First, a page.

A great debunking. 🙂
- Debunking the Viral ‘Miss Ping’ Video (patheos.com)
- WATCH Captain Disillusion Debunk The Viral Ping Pong Knife Act (huffingtonpost.com)
A few weeks ago a security camera video went viral on You Tube that reveals a man shopping in the Whitstable Nutrition Centre, a health food store in southeast England. As he browses, he is oblivious to a box of tea that floats off the shelf behind him and then appears to “levitate” mid-air. A second box flies off the opposite shelf and drops to the ground. The startled man bends over to pick up the box, at which point the box suspended in the air, drops to the floor. The video has some people convinced that this is a case of “paranormal active-tea”, and is the handiwork of a very British ghost who likes a nice cuppa tea.
Shop manager Michelle Newbold discovered the activity when she was reviewing footage from the store’s CCTV. In an interview with the Huffington Post she said, “I was perplexed I suppose. I just couldn’t believe it. I have no idea about how it has happened. It is just a complete mystery. I have never seen anything like it since I’ve been running the shop.” Newbold adds that she doesn’t believe in ghosts. However, the story has been good for business and the video has received over 800,000 hits and counting.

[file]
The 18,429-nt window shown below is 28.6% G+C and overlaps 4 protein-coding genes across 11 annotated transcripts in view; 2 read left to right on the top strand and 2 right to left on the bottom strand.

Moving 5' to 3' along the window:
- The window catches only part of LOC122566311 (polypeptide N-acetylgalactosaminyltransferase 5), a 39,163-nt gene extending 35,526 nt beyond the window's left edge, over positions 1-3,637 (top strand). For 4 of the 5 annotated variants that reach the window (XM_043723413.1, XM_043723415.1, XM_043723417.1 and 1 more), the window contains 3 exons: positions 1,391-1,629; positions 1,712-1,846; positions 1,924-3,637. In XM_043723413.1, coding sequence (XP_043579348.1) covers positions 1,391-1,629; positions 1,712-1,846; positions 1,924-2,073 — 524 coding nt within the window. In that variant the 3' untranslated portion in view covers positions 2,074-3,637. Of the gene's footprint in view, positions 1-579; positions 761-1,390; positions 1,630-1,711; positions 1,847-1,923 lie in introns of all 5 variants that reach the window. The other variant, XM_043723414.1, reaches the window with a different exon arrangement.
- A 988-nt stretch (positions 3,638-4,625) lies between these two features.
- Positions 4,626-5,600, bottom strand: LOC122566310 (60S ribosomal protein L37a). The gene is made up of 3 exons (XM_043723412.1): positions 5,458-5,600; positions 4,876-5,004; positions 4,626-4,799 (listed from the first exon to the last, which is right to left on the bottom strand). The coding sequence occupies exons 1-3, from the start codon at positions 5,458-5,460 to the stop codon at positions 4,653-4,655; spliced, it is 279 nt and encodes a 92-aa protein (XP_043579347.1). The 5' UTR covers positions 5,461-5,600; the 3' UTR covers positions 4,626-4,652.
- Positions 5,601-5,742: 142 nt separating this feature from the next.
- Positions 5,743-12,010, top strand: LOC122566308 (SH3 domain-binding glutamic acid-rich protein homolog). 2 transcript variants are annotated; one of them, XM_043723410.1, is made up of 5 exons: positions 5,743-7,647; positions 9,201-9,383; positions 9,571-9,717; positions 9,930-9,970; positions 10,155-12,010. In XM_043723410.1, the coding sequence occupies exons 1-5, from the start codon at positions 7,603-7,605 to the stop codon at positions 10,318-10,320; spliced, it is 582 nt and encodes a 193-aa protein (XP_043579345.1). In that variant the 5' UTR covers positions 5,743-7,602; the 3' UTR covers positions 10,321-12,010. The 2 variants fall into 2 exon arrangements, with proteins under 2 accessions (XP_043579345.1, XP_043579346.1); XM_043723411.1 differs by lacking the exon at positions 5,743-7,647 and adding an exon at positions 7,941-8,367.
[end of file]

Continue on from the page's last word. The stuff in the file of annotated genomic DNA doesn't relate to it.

The Huffington Post interview also includes comments from my fellow investigator Bryan Bonner who suspects that the video is a hoax. He observes, “In the opening shot, it looks like there is one other person at the end of the aisle, but it’s actually two and they are in a perfect position to choreograph the tea bags. Also, the security camera is positioned so it focuses halfway down the shelf, not where it normally would be.” Bryan & Baxter and a few of our friends decided to make several recreations of the phenomena in [this] video: